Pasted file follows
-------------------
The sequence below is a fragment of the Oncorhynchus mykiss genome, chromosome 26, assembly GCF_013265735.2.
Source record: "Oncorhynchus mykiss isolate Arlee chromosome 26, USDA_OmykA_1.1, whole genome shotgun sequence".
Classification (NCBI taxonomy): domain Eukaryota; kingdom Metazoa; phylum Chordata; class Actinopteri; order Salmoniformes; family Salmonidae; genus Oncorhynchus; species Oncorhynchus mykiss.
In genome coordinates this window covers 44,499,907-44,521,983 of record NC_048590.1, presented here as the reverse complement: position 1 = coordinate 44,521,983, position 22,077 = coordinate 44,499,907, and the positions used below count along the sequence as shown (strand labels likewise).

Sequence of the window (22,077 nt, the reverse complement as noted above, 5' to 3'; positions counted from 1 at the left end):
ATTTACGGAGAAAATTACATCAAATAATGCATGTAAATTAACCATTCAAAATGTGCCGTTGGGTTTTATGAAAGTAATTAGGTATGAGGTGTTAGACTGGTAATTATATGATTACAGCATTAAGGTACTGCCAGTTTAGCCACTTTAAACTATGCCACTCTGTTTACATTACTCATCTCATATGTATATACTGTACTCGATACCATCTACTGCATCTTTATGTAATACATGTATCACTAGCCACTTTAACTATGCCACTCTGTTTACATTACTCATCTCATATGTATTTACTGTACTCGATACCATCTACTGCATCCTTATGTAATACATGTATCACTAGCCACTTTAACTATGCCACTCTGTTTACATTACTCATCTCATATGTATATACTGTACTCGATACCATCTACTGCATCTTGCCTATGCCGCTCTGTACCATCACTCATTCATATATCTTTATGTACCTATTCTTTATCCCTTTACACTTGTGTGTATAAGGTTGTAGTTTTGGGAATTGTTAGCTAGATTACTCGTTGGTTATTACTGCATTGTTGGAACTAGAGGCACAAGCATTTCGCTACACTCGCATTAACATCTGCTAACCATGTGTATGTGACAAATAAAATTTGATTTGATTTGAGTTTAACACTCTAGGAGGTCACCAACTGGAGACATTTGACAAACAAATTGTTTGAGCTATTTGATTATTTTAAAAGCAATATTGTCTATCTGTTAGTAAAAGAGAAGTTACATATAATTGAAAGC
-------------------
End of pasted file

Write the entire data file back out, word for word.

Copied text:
The sequence below is a fragment of the Oncorhynchus mykiss genome, chromosome 26, assembly GCF_013265735.2.
Source record: "Oncorhynchus mykiss isolate Arlee chromosome 26, USDA_OmykA_1.1, whole genome shotgun sequence".
Classification (NCBI taxonomy): domain Eukaryota; kingdom Metazoa; phylum Chordata; class Actinopteri; order Salmoniformes; family Salmonidae; genus Oncorhynchus; species Oncorhynchus mykiss.
In genome coordinates this window covers 44,499,907-44,521,983 of record NC_048590.1, presented here as the reverse complement: position 1 = coordinate 44,521,983, position 22,077 = coordinate 44,499,907, and the positions used below count along the sequence as shown (strand labels likewise).

Sequence of the window (22,077 nt, the reverse complement as noted above, 5' to 3'; positions counted from 1 at the left end):
ATTTACGGAGAAAATTACATCAAATAATGCATGTAAATTAACCATTCAAAATGTGCCGTTGGGTTTTATGAAAGTAATTAGGTATGAGGTGTTAGACTGGTAATTATATGATTACAGCATTAAGGTACTGCCAGTTTAGCCACTTTAAACTATGCCACTCTGTTTACATTACTCATCTCATATGTATATACTGTACTCGATACCATCTACTGCATCTTTATGTAATACATGTATCACTAGCCACTTTAACTATGCCACTCTGTTTACATTACTCATCTCATATGTATTTACTGTACTCGATACCATCTACTGCATCCTTATGTAATACATGTATCACTAGCCACTTTAACTATGCCACTCTGTTTACATTACTCATCTCATATGTATATACTGTACTCGATACCATCTACTGCATCTTGCCTATGCCGCTCTGTACCATCACTCATTCATATATCTTTATGTACCTATTCTTTATCCCTTTACACTTGTGTGTATAAGGTTGTAGTTTTGGGAATTGTTAGCTAGATTACTCGTTGGTTATTACTGCATTGTTGGAACTAGAGGCACAAGCATTTCGCTACACTCGCATTAACATCTGCTAACCATGTGTATGTGACAAATAAAATTTGATTTGATTTGAGTTTAACACTCTAGGAGGTCACCAACTGGAGACATTTGACAAACAAATTGTTTGAGCTATTTGATTATTTTAAAAGCAATATTGTCTATCTGTTAGTAAAAGAGAAGTTACATATAATTGAAAGC